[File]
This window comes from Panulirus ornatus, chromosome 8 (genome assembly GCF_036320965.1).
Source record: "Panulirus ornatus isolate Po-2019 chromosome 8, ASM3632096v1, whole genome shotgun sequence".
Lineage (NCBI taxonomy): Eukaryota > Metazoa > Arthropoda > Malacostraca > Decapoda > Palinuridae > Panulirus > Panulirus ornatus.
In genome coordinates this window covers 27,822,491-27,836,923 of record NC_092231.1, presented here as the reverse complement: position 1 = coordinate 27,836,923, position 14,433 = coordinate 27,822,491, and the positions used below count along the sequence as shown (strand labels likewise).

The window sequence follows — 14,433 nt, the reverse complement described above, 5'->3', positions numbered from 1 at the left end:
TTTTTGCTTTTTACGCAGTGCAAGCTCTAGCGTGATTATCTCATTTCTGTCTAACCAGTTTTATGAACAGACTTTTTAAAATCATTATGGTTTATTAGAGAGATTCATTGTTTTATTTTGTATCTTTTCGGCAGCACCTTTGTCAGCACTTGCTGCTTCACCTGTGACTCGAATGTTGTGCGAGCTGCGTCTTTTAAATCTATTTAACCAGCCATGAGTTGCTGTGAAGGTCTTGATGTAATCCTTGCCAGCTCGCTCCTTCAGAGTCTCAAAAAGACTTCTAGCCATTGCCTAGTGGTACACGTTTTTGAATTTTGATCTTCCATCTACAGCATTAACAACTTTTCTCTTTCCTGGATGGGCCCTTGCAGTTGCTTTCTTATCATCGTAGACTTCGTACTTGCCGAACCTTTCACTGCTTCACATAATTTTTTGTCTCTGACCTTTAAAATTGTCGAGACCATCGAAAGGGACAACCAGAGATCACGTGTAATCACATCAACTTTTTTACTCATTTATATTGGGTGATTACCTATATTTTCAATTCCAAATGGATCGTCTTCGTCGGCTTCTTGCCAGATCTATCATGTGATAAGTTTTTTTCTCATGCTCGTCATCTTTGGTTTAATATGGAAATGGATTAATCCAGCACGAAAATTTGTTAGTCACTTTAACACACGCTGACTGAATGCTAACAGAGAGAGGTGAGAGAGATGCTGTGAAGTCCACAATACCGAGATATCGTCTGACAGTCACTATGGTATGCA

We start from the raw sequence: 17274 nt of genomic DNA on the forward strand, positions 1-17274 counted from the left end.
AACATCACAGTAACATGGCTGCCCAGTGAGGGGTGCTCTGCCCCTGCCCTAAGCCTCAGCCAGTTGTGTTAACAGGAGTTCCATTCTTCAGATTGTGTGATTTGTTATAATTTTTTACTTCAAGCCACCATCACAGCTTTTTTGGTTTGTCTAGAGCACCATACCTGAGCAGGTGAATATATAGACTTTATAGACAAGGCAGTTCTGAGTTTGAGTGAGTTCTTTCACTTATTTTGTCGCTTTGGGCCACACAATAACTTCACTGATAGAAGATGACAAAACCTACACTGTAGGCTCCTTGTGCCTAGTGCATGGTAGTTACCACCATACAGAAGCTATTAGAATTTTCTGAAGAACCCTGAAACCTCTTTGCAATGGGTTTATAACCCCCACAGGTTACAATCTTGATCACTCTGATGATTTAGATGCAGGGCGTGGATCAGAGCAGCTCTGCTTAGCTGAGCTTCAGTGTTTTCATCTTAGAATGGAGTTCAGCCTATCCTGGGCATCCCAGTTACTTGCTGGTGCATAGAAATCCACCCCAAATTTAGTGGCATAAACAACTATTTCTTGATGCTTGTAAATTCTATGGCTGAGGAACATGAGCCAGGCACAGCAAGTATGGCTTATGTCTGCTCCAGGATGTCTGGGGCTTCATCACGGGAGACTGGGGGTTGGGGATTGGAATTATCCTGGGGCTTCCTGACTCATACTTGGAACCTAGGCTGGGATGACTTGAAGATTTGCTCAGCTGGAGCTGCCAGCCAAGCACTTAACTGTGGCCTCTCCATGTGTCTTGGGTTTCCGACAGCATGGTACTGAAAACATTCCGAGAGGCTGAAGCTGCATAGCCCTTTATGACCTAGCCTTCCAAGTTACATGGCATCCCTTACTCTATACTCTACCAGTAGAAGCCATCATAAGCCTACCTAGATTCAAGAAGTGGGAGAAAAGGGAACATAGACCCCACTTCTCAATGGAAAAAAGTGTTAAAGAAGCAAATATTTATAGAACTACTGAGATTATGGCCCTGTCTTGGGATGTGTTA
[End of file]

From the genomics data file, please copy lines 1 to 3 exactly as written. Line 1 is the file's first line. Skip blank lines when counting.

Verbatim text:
This window comes from Panulirus ornatus, chromosome 8 (genome assembly GCF_036320965.1).
Source record: "Panulirus ornatus isolate Po-2019 chromosome 8, ASM3632096v1, whole genome shotgun sequence".
Lineage (NCBI taxonomy): Eukaryota > Metazoa > Arthropoda > Malacostraca > Decapoda > Palinuridae > Panulirus > Panulirus ornatus.